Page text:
Letter of Paul to the Philippians
The Letter of Paul to the Philippians is believed to have been written by St. Paul while he was in prison, probably at Rome about 62 CE. According to several scholars, the canonical work is likely a later collection of fragments of Paul’s correspondence with the congregation in Philippi. Apprehensive that his execution was close at hand, yet hoping somehow to visit the Philippians again, St. Paul explains that he welcomes death for Jesus’ sake but is equally concerned to continue his apostolate.

Letter of Paul to the Colossians
The authorship of the Letter of Paul to the Colossians is debated. According to some academics, St. Paul wrote the letter during his imprisonment in Rome around 62 CE. Others contest the epistle’s Pauline authorship on the grounds of its distinctive vocabulary and contend that Paul’s followers wrote it after his passing. Given its similarities to the Letter of Paul to Philemon, some have suggested that a later Paulinist simply changed details to meet a different situation.

First and Second Letter of Paul to the Thessalonians
The first Letter of Paul to the Thessalonians was likely written by St. Paul from Corinth about 50 CE. However, the second letter is possibly deuter-Pauline in origin, though this is debated. Second Thessalonians is obviously an imitation of the style of First Thessalonians but seems to reflect a later time. Additionally, given that there is notable ambiguity about the proximity of Christ’s Second Coming, its authorship by St. Paul is doubted.

First and Second Letter of Paul to Timothy
Neither of the two Letters of Paul to Timothy are thought to have been written by St. Paul. Linguistic facts—such as short connectives, particles, and other syntactical peculiarities; the use of different words for the same things; and repeated unusual phrases otherwise not used by Paul—offer fairly conclusive evidence against Pauline authorship and authenticity. Generally speaking, both epistles are “trito-Pauline,” which denotes that they were most likely written by followers of the Pauline school between 80 and 100 CE, a generation after his passing.

Letter of Paul to Titus
The authorship of the Letter of Paul to Titus is disputed. Given many of the similarities in content and style to the two Letters of Paul to Timothy, it is possible that this work is also a trito-Pauline epistle, written a generation after the death of St. Paul. In fact, the three letters together are often called Pastoral Letters, as they were written to instruct and admonish the recipients in their pastoral office rather than to address the specific problems of congregations like many of the other Pauline epistles.

Letter of Paul to Philemon
Although some sources date it earlier, St. Paul most likely wrote the Letter to Philemon while incarcerated in a Roman prison around 61 CE. The brief epistle was written to Philemon, a wealthy Christian of Colossae, on behalf of Onesimus, Philemon’s former slave. While passing no judgment on slavery itself, Paul exhorts Philemon to manifest true Christian love that removes barriers between slaves and free people.

Letter to the Hebrews
While the Letter to the Hebrews has traditionally been ascribed to St. Paul, the work does not contain a salutation with the name of the author. The book is still included in the Pauline corpus in the East but not in the West. Given that the thoughts, metaphors, and ideas of the Hebrews are distinct from the rest of the New Testament, most scholars doubt that it was written by St. Paul or his followers. There have been many suggested authors over the years, and it’s possible that a Jewish convert among the second generation of Christians experiencing persecution wrote the work.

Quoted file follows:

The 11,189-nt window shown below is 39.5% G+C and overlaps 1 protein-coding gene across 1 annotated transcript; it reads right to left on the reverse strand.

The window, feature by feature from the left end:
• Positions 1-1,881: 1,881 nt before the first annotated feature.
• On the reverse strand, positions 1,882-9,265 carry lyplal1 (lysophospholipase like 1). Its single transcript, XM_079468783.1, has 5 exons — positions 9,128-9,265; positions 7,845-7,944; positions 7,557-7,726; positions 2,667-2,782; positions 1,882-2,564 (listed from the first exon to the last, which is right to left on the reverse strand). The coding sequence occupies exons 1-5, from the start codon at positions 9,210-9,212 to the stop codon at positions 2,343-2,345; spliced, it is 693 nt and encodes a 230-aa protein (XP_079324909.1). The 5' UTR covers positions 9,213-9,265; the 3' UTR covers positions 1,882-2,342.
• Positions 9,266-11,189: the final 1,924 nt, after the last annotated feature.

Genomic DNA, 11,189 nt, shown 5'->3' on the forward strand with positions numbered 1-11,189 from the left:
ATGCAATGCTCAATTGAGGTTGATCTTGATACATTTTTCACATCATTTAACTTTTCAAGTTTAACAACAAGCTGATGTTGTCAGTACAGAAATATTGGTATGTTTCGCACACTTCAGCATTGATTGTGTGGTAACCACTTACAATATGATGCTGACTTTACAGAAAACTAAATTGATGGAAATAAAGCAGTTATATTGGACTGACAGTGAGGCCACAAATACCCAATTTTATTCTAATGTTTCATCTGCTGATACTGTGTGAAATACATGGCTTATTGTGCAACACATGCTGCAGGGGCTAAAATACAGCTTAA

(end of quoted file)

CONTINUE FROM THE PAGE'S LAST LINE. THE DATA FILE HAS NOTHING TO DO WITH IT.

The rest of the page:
The Apostle Paul was a champion of spreading the Gospel message after his radical conversion experience when he encountered Jesus. He traveled to numerous cities and countries, preaching the good news of Jesus Christ. Paul also corresponded with and supported various churches by way of letter.

But just how many books of the Bible did Paul write? Thirteen books of the New Testament are attributed to him. The books written by Paul were actually letters he wrote to congregations and fellow brothers and sisters in Christ during his ministry years. Paul began most of his letters with a similar greeting to the one found in the letter to the church of Galatia, “Grace and peace to you from God our Father and the Lord Jesus Christ” (Galatians 1:3).

The thirteen books written by Paul are: Romans, 1 and 2 Corinthians, Galatians, Ephesians, Philippians, Colossians, 1 and 2 Thessalonians, 1 and 2 Timothy, Titus, and Philemon.

When Did Paul Write These Books?
Paul wrote these thirteen books over the span of his ministry. He wrote to churches and individuals while he was in a variety of circumstances. For example, he wrote while he was on missionary journeys, after completing his travels, or even while he was imprisoned. While staying in Ephesus, Paul wrote to the church of Corinth.

“After I go through Macedonia, I will come to you—for I will be going through Macedonia. Perhaps I will stay with you for a while, or even spend the winter, so that you can help me on my journey, wherever I go. For I do not want to see you now and make only a passing visit; I hope to spend some time with you, if the Lord permits. But I will stay on at Ephesus until Pentecost” (1 Corinthians 16:5-8).

Information like that has helped scholars piece together when and where Paul was when he wrote the books attributed to him. In his writings, readers gain a sense of Paul’s deep love and care for the growing Christian church and the ways he helped people become saved and grow in their faith. Writing letters allowed Paul to continue urging others on in their faith. From another letter, readers learn that Paul wrote a second letter to Timothy from prison.

“For which I am suffering, bound with chains as a criminal. But the word of God is not bound!” (2 Timothy 2:9).

Paul described himself as a prisoner in a letter to Timothy. This letter was written near the end of Paul’s life, before he was sentenced to death and executed. Paul wrote these thirteen letters, which have become part of the New Testament, as early as the year 50 AD, and up until his death, when he became a martyr for Jesus. Paul is believed to have died sometime around the year 67 AD.

Did Paul Write All These Letters Himself?
From the letters themselves, we know that Paul had help from a scribe to write letters to churches or individuals. This was common practice in Paul’s time. The scribe would have written, as Paul spoke out loud, what he wanted to include in the letter. In the letter to the Romans, the scribe identified himself.